Perhaps hatchets will be buried by July 24th and the spirit of 'Onen hag Oll' reign supreme?
Another terrific article in the WMN today in the lead-up to Saturday's Conference - Devolution Would Bring Long Term Benefits:
Cornwall needs to formulate its own spatial strategy, to calculate its needs for housing, employment space, infrastructure and investment. Most importantly, we need to redraw the balance between the value of our land as our key agricultural and destination resource, and the use of land for development – the accepted formula is changing quickly. We need the toolkit to safeguard our land – it is in the UK national interest to do so. Cornwall needs to be arguing its corner, bidding, achieving and regenerating itself. Only then, in the emerging world of flexibility, excellence, pursuit and transfer of knowledge, exploration of creativity and environmental responsibility, will Cornwall be able to raise GDP, to be productive in sustainable and fulfilling ways.
Team Kernow, I seem to recall that the guy from the north east constitutional convention was surprised and not a little worried when he realised the opposition to a south west regional assembly. Like so many of these people from 'up country' they did not do their research. There were only a few poeple in Cornwall who wanted a south west assembly. Candy Atherton was on their executive group although did not have the balls to advertise the fact in Cornwall. A MORI opinion poll found that 55% of the elecorate in Cornwall wanted a Cornish Assembly. Only 12% wanted a south west regional one. Dave Doyle from the St.Austell Labour party was another enthusiast for a south west assembly. An unreasonable individual who couldnt face democratic facts. See, I am striggling with names and TK gives this element too much credit.
On a visit to Cornwall last week David Milliband was asked about a Cornish Assembly. He (staggeringly) said that hge did not know the difference between that and a unitary authority. Amazing for a suposed intelligent man and the history of what he said in 2004.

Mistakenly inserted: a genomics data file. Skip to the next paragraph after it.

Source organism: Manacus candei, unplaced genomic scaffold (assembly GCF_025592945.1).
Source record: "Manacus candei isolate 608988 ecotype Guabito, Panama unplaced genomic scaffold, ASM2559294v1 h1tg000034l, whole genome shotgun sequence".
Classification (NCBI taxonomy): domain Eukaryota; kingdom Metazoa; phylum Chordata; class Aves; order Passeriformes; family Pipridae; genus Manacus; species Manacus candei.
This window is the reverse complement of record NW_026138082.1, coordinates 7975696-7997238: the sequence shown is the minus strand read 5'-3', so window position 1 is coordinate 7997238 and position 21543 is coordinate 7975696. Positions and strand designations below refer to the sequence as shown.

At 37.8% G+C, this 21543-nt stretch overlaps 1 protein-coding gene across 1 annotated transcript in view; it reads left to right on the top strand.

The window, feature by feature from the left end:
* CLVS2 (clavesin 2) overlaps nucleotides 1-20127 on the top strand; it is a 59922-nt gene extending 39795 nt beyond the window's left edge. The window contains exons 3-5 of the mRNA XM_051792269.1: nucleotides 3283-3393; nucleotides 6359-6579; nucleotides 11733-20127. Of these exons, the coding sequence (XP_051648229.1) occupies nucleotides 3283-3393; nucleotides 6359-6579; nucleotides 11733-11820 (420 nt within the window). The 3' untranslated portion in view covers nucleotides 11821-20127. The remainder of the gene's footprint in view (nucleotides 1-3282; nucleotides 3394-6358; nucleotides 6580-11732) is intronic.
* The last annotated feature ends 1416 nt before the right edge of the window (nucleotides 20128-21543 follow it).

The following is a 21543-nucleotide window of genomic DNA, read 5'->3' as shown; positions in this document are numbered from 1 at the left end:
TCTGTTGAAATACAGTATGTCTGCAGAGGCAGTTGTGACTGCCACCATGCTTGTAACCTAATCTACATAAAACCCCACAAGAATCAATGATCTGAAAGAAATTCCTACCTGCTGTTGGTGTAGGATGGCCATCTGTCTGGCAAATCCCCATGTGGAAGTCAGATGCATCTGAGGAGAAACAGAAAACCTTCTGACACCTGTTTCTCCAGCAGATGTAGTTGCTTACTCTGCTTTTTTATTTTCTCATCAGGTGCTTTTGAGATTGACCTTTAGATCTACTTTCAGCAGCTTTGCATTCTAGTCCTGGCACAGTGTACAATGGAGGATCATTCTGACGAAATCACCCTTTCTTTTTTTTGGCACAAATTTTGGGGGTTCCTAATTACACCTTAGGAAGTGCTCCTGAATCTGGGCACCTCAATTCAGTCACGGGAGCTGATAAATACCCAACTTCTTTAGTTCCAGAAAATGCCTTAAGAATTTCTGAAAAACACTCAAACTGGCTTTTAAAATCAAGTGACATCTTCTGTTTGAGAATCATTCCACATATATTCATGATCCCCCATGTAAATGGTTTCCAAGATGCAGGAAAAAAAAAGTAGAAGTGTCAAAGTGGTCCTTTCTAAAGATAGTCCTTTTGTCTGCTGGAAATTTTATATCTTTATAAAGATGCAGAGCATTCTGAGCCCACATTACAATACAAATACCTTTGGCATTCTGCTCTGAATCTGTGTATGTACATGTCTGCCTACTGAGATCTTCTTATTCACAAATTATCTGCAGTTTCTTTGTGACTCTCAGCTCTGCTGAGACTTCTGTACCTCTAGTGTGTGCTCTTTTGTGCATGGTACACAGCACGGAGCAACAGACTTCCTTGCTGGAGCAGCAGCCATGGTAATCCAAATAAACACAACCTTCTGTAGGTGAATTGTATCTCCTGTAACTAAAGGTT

Finally, my understanding is that Dick Cole and Phil Rendle walked away from the Convention a few years ago. MK and non MK people collected the 50,000 signatures which achieved supporters from across the political and organisational spectrum.
Zennorman wrote:On a visit to Cornwall last week David Milliband was asked about a Cornish Assembly. He (staggeringly) said that hge did not know the difference between that and a unitary authority. Amazing for a suposed intelligent man and the history of what he said in 2004.
Scotland got its Parliament and Wales its Assembly through having Nationalist parties who grew strong and won Parliamentary seats at the General Election, so much so that Westminster could no longer dismiss them as minor protest parties. Now contrast that with Kernow, how many votes did our Nationalist Party gain at the last General Election? - I haven't got the exact figure to hand but believe it was in the region of 8,000. It's little wonder that Westminster is not bothered and we will never get an Assembly until we show, at the ballot box, that we have the numbers to upset the Status Quo.